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Friday, November 5, 2010

Pecking Order

Did you know that chickens will see a spot of blood or 'defect' on another chicken and eventually peck it death?

This common behavior in the animal kingdom reminds me of how we often behave as humans. It also reminds me of the current fervor over homosexual teens who have, sadly, committed suicide.

I've been seeing links on FaceBook to an excellent blog post by Nerdy Apple Bottom about how her young son wanted to dress up as Daphne from Scooby Doo for Halloween. The post has apparently gone viral, with thousands of comments and page views. It features an adorable picture of her young son in full Daphne regalia, topped off with an enormous flaming orange wig.

As you can imagine, there were some raised eyebrows when the blogger brought her son to his school. Among the reactions were those of some fellow moms, many of whom took it upon themselves to discuss the boy's Halloween costume and what was so "wrong" with it. These bullies were, as the blogger noted, not only bullying her, but her son. And when Mama Bear feels that her cub is being threatened, all hell breaks lose, as it should!

One thing that got me, though: the title of the post is "My son is gay." I realize it was probably her entire point, but really, just because he wants to dress as Daphne doesn't make him gay. Perhaps her point was just that - to address these mothers who thought it was their business to not only point out the obvious, but get up her a@@ about it. I once dated a guy who, according to his elderly grandmother, liked to put on her beads and necklaces and wear them all over the house. He is, as far as I know, a successful attorney who is married and has two daughters. Maybe he passed his beads down to them?

My main issue with the title is even putting it in that context when referring to a little boy, someone who should be more concerned about ... what he wants to be for Halloween, rather than his sexual orientation. Unfortunately, that's hard to focus on when you have adults who want to put you in that category and label you at a time when sexuality shouldn't even be an issue; when it is something, really, that no kid that age should know about or really understand. It's not that he's gay: that's just HIM. It reminds me of a friend I had in college - he wasn't "out" to anyone (yet) and I had a feeling he was gay, but it didn't matter. He was just Andy - not gay or straight.

This blog post really isn't about the sometimes skewed perceptions we have about gender roles. Even though I do think we are hardwired: an acquaintance once tried to hand his son the Barbie doll and his daughter the fire truck in an experiment to get them to play gender-neutrally (or whatever you want to call it), and they promptly rejected the toys and traded. So much for nurture over nature.

What it all boils down to is that in some way, we are all bullies. I find it rather nauseating that suddenly the unfortunate rash of gay teen suicides is being latched on to by the media, the gay community and everyone else at large as a "gay" thing. It's a thing - a thing that effects everyone, on some level - and has nothing, really, to do with gender preference.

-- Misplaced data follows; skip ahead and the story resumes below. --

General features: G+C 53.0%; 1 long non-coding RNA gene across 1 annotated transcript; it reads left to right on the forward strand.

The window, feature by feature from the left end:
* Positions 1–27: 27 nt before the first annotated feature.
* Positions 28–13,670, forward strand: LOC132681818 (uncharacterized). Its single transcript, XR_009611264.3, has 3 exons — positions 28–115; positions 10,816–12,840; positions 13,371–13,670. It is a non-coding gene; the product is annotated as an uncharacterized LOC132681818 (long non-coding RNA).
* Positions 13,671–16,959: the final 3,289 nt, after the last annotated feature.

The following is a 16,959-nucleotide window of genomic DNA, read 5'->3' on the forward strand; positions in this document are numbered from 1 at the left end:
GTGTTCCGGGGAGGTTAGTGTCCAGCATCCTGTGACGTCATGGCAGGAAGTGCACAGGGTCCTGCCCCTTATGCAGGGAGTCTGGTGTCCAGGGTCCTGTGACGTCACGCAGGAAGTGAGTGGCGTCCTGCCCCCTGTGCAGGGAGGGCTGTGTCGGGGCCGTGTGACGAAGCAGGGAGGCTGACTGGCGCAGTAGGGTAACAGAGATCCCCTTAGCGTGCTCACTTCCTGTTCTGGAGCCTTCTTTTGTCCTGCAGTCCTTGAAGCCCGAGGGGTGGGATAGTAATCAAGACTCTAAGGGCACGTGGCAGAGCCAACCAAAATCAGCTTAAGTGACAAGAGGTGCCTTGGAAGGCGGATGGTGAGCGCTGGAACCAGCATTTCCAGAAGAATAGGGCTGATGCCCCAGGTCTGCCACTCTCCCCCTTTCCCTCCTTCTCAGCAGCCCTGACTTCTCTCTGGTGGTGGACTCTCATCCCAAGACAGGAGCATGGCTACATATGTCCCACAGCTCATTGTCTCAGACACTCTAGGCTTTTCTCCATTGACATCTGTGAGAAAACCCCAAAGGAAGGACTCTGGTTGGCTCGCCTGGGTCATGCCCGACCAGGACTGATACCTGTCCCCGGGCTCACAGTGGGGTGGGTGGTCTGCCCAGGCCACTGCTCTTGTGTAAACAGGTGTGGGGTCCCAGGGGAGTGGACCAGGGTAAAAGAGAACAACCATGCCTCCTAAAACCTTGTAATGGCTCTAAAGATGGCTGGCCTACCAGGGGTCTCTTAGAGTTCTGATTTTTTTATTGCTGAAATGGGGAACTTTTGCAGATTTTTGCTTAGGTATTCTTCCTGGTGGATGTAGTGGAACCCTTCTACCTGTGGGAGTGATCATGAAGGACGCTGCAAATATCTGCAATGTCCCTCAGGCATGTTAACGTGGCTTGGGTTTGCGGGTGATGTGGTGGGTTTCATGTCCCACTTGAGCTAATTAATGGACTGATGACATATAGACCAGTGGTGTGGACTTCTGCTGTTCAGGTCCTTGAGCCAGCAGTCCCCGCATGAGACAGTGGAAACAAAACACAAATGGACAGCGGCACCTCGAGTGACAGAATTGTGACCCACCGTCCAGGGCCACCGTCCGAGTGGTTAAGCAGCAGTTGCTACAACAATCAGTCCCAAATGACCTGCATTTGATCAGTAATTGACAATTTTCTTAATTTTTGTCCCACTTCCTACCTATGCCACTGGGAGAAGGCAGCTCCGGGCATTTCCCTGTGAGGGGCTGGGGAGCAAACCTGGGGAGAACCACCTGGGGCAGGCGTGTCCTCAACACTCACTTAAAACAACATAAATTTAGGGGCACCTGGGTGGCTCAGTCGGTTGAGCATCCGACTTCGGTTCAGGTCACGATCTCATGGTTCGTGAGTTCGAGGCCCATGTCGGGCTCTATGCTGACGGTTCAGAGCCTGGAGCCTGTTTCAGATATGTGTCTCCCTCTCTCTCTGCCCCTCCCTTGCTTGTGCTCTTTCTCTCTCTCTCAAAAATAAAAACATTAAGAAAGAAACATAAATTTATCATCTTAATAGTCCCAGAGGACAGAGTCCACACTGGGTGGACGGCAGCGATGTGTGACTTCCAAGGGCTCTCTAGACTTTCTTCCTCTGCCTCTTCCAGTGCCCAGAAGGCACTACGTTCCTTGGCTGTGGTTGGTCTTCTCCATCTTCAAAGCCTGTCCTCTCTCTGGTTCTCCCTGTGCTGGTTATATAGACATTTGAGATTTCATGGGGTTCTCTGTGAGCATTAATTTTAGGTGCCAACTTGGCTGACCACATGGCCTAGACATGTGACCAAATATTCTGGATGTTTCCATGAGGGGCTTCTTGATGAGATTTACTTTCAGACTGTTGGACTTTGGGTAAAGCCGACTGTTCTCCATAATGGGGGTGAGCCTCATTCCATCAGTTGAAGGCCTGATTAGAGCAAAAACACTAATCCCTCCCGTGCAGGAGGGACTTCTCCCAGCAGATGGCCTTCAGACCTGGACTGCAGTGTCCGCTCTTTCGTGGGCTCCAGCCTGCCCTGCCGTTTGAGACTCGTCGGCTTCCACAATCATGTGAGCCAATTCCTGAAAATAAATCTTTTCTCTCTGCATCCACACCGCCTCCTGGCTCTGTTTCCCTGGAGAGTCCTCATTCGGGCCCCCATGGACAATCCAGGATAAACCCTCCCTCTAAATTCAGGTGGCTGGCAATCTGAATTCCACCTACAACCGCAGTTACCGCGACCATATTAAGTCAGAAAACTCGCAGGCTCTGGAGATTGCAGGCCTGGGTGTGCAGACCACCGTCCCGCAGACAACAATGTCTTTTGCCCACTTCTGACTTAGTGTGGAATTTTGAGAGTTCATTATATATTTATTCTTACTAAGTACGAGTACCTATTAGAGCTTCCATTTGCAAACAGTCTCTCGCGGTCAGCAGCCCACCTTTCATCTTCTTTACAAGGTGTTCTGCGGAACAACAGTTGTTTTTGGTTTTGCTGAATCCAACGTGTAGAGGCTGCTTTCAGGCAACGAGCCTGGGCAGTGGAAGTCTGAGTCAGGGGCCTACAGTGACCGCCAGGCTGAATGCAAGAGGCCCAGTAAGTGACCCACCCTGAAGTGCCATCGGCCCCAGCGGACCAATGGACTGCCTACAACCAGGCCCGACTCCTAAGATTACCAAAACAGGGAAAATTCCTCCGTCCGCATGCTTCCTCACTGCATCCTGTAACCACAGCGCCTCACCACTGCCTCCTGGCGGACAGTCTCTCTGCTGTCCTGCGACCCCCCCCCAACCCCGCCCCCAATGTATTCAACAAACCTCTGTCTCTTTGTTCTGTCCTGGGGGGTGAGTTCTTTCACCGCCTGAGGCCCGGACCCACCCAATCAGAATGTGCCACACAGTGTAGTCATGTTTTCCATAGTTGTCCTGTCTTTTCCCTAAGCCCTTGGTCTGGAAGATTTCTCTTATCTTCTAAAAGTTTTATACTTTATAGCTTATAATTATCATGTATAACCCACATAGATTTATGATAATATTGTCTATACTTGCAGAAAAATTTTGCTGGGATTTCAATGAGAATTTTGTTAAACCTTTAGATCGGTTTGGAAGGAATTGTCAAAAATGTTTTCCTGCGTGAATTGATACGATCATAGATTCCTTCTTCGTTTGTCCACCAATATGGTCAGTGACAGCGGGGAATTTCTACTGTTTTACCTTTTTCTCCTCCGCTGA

I see it all the time among different groups of people with different thoughts and opinions (and everyone's got 'em). Take this election season - the last few elections have not been without drama and a fever-pitch of opinions about certain issues. Whether we're gay or straight; atheist or Christian; right-wing or left-wing - in some ways, we're all bullies. We all have a tendency to latch on to one idea and pick on others who don't share our views, for right or wrong. And many of these people are the same ones who think the current crisis among gay teens is incredibly tragic and "must end now! We must put a stop to bullying!", not realizing they are often just as guilty of the very thing they think is so despicable.

In the mothering community, we see this all the time but probably haven't fully recognized that it's bullying, plain and simple. If we are exclusive breastfeeders, we tend to assume that women who feed their babies formula are only doing so because of X reason. Some even go so far as to call it "poison" - I've seen this many, many times. Or the fervency of people who believe circumcision is wrong and attack those who have their boys circumcised. Or the stay-at-home moms vs. the working moms. And the list goes on...and on ... and on...

Either way, forcing someone to take your point of view, and calling them names like "hater" if they don't, is not espousing tolerance of anyone's diverse opinion except your own. Hello ... that's being a bully. Rather than use the word "tolerance," which is such a token catch phrase that nowadays has little, if any, meaning, perhaps we should use the word "respect" - which carries much more weight and significance.

Unfortunately, it's human nature for us to henpeck each other and to establish a definite pecking order among other people. You can't escape it or try and label it as something else. It's just something we all do - just like chickens, who have brains the size of a small coin. And we think we're so smart.


TracyKM said...

I've only had a chance to scan this post, but it brings up a big double standard to me. Last year, my dress-loving but rough and tumble girl was Spiderman for Hallowe'en. Though it was thought of as "creative", no one linked it to her 'sexuality'. Interesting.

The Deranged Housewife said...

I know ... the little girl down the street has been into Spiderman since I can remember. And I liked Matchbox cars literally until I was 12. What gives??

Anonymous said...

The reason nobody thought a little girl dressing up as Spider-Man was wrong is because, for a long past while, there was a Spider-Girl ( and it was common knowledge. That may have been the reason.